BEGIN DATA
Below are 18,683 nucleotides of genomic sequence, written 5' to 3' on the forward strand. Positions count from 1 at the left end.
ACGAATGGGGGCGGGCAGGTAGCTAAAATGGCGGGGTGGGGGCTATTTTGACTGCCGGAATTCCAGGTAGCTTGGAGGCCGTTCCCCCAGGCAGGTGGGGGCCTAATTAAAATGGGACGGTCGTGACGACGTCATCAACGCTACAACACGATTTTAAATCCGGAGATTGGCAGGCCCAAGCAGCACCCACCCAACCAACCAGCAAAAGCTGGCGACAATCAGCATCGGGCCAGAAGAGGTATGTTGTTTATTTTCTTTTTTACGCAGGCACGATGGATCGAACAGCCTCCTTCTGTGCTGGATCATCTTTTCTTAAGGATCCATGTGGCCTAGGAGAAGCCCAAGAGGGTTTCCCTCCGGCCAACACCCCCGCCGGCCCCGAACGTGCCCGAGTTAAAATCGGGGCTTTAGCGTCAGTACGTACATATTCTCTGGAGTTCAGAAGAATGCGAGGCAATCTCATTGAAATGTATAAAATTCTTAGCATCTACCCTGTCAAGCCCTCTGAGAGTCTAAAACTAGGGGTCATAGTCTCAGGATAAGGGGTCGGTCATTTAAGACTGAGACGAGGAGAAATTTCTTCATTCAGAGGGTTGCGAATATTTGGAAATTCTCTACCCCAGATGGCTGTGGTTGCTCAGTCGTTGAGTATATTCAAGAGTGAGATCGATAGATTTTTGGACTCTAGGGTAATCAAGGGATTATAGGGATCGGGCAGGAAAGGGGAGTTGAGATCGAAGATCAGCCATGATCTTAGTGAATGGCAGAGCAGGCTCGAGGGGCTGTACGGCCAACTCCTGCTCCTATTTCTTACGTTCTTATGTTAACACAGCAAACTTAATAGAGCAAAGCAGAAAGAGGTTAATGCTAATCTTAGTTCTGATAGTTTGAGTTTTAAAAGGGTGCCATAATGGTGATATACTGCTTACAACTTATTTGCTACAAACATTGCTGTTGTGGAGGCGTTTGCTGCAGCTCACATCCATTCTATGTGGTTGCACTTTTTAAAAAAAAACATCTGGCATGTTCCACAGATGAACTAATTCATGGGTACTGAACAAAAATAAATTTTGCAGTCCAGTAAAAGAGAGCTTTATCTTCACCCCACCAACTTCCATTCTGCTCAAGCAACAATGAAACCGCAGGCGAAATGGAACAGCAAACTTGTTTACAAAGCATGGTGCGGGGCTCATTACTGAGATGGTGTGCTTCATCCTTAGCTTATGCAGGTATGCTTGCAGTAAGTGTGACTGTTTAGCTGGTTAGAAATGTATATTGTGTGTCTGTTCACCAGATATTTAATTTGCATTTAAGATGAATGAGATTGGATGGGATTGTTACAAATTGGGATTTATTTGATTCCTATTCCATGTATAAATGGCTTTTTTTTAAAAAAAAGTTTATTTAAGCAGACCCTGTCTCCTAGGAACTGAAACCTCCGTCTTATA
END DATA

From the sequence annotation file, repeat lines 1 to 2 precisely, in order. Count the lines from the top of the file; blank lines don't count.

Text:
Below are 18,683 nucleotides of genomic sequence, written 5' to 3' on the forward strand. Positions count from 1 at the left end.
ACGAATGGGGGCGGGCAGGTAGCTAAAATGGCGGGGTGGGGGCTATTTTGACTGCCGGAATTCCAGGTAGCTTGGAGGCCGTTCCCCCAGGCAGGTGGGGGCCTAATTAAAATGGGACGGTCGTGACGACGTCATCAACGCTACAACACGATTTTAAATCCGGAGATTGGCAGGCCCAAGCAGCACCCACCCAACCAACCAGCAAAAGCTGGCGACAATCAGCATCGGGCCAGAAGAGGTATGTTGTTTATTTTCTTTTTTACGCAGGCACGATGGATCGAACAGCCTCCTTCTGTGCTGGATCATCTTTTCTTAAGGATCCATGTGGCCTAGGAGAAGCCCAAGAGGGTTTCCCTCCGGCCAACACCCCCGCCGGCCCCGAACGTGCCCGAGTTAAAATCGGGGCTTTAGCGTCAGTACGTACATATTCTCTGGAGTTCAGAAGAATGCGAGGCAATCTCATTGAAATGTATAAAATTCTTAGCATCTACCCTGTCAAGCCCTCTGAGAGTCTAAAACTAGGGGTCATAGTCTCAGGATAAGGGGTCGGTCATTTAAGACTGAGACGAGGAGAAATTTCTTCATTCAGAGGGTTGCGAATATTTGGAAATTCTCTACCCCAGATGGCTGTGGTTGCTCAGTCGTTGAGTATATTCAAGAGTGAGATCGATAGATTTTTGGACTCTAGGGTAATCAAGGGATTATAGGGATCGGGCAGGAAAGGGGAGTTGAGATCGAAGATCAGCCATGATCTTAGTGAATGGCAGAGCAGGCTCGAGGGGCTGTACGGCCAACTCCTGCTCCTATTTCTTACGTTCTTATGTTAACACAGCAAACTTAATAGAGCAAAGCAGAAAGAGGTTAATGCTAATCTTAGTTCTGATAGTTTGAGTTTTAAAAGGGTGCCATAATGGTGATATACTGCTTACAACTTATTTGCTACAAACATTGCTGTTGTGGAGGCGTTTGCTGCAGCTCACATCCATTCTATGTGGTTGCACTTTTTAAAAAAAAACATCTGGCATGTTCCACAGATGAACTAATTCATGGGTACTGAACAAAAATAAATTTTGCAGTCCAGTAAAAGAGAGCTTTATCTTCACCCCACCAACTTCCATTCTGCTCAAGCAACAATGAAACCGCAGGCGAAATGGAACAGCAAACTTGTTTACAAAGCATGGTGCGGGGCTCATTACTGAGATGGTGTGCTTCATCCTTAGCTTATGCAGGTATGCTTGCAGTAAGTGTGACTGTTTAGCTGGTTAGAAATGTATATTGTGTGTCTGTTCACCAGATATTTAATTTGCATTTAAGATGAATGAGATTGGATGGGATTGTTACAAATTGGGATTTATTTGATTCCTATTCCATGTATAAATGGCTTTTTTTTAAAAAAAAGTTTATTTAAGCAGACCCTGTCTCCTAGGAACTGAAACCTCCGTCTTATA